Deliberately allocating time to the right activities can make the difference for long term success. 

Where should a growth organization spend its time?

Of all the resources startups have available to them, time is the most precious. In situations of rapid growth, just keeping up with the fundamentals can seem like an overwhelming task, but the long term success of any business depends on allocating time to a mix of tactical and strategic activities.

In his 1990 book “The Seven Habits of Highly Effective People”, Stephen Covey built a simple, intuitive framework to help individuals prioritize the allocation of their time against two axis: The Urgency of the activity in question, and the Importance of that activity. Using these two axis, Covey came up with four quadrants that categorize tasks:


Quadrant 1

Important and Urgent Tasks

Quadrant 2

Important, but not Urgent Tasks

Quadrant 3

Not Important, but Urgent Tasks

Quadrant 4

Not Important, Not Urgent Tasks


If we re-purpose this framework and apply it to an entire organization, we can take a macro view of where the organization as a whole is (and should be) spending its time.

Time management matrix

Quadrant 1

Clearly it’s critical that organizations nail the “Important and Urgent” activities in order to be successful. If your company isn’t establishing market presence, generating demand, and creating revenue, nothing else matters. Most companies intuitively understand this, and a majority of time gets poured into this bucket. The key goal for organizations here is simply to execute well.

Quadrant 2

Spending time on initiatives that are “Important but not Urgent” is critical for long term success, and activities designed to help an organization scale reside here:

  • Initiatives such as establishing and communicating a core set of organizational objectives ensures that teams are all pulling in the same direction.
  • Implementing appropriate “right-sized” systems and processes ensures efficiency and accuracy in executing repeatable tasks.
  • Cascading the top level organizational objectives to specific departmental/individual goals and metrics creates a sense of empowerment and accountability, as well as transparency to progress.
  • Managing the various risks to the organization (business, market, operational, legal) ensures preparation for potential curveballs that could impede success.

Although most leaders understand the importance of allocating time to this area, organizations struggle to prioritize these activities. Because they are not “urgent”, they don’t get the focus that they deserve, and are buried under the constant avalanche of more pressing demands. To avoid this, there needs to be dedicated leadership and focus in this area, either internally or with outside assistance. Without it, an organization’s potential for growth can become limited.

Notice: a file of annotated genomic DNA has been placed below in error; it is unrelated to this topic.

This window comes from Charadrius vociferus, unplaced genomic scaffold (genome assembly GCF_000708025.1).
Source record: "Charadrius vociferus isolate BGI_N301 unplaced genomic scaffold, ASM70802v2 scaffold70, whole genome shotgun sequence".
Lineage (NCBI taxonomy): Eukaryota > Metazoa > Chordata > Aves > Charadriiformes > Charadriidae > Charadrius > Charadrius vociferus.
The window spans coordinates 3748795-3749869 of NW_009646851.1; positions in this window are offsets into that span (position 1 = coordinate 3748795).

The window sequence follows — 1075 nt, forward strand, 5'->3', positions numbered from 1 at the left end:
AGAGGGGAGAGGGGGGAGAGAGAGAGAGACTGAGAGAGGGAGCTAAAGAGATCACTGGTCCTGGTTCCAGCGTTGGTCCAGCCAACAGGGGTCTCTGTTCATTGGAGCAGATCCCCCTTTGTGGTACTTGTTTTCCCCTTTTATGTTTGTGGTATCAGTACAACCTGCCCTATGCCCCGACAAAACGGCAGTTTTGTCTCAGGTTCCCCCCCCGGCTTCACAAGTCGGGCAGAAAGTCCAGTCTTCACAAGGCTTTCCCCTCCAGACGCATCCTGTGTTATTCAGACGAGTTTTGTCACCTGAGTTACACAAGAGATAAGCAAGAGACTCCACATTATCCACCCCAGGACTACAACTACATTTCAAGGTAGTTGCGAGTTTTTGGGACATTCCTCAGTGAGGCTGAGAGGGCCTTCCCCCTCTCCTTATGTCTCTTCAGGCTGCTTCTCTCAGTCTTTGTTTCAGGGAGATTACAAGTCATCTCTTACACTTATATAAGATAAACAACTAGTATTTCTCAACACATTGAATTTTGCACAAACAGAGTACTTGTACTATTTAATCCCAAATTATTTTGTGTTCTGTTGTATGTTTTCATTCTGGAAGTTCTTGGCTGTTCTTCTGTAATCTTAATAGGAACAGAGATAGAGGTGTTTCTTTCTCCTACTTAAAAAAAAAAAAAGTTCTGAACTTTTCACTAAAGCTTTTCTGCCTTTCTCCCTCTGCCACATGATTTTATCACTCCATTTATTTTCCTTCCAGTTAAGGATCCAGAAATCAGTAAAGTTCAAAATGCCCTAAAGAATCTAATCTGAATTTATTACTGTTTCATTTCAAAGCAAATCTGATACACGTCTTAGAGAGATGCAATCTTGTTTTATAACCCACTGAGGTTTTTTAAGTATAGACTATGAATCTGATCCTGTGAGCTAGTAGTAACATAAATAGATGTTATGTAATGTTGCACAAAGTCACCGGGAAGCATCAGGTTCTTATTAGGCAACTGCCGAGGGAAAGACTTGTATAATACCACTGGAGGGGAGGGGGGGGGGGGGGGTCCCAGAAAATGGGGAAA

Quadrant 3

The “Not Important but Urgent” activities are where undesirable outcomes start to materialize, and can be typically identified as “inefficiencies” within the organization:

  • When top-level goals aren’t specifically articulated, functions operate independently and occasionally at odds with each other, which requires management intervention and conflict management to correct.
  • The absence of adequate systems in place to manage processes and information means there is a constant need to retrain, communicate, and “double check” things to ensure appropriate accuracy.
  • Without a system of metrics that clearly outline and track expected results, substitute mechanisms such as onerous status reporting, overly frequent “operational reviews”, or other sub-optimal mechanisms start to arise.
  • Without awareness and adequate planning for risk, the organization is constantly fighting the resulting fires that erupt.

Because these activities are “urgent”, they get a significant amount of attention from the organization, yet it would be difficult to label any of them as truly important. While some amount of activity in this area is almost inevitable, the organization needs to manage these “symptoms” as efficiently as possible, while putting a focus in Quadrant 2 to stamp out the root causes.

Quadrant 4

Finally, the “Not Important, Not Urgent” quadrant is where organizations that consistently neglect long term planning and scalability find themselves. Symptoms such as excessive organizational politics, inordinate amounts of time spent on justifying spend or communicating organizational value, extensive manual reconciliation of activities or data, and overall burnout start to arise within the organization. At this point it takes a Herculean effort to get the organization back on a path that will lead to long term growth.

In Summary

It’s easy to see how slippery the slope is between these quadrants, as the sense of urgency can cloud the picture of what’s truly important. Only by dedicating focus on the “Important but not Urgent” activities of building organizational scale can companies ensure that they are insulating themselves from wasting their most precious resource – time.

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  1. May 21, 2016 at 5:43 pm

    Great, thanks for sharing this article post.Thanks Again. Really Great. Creger

  2. June 2, 2016 at 6:36 pm

    Looking forward to reading more. Great blog post.Thanks Again. Fantastic.

  3. June 4, 2016 at 3:41 pm

    “Thank You For Taking The Time To Share Your Expertise.”

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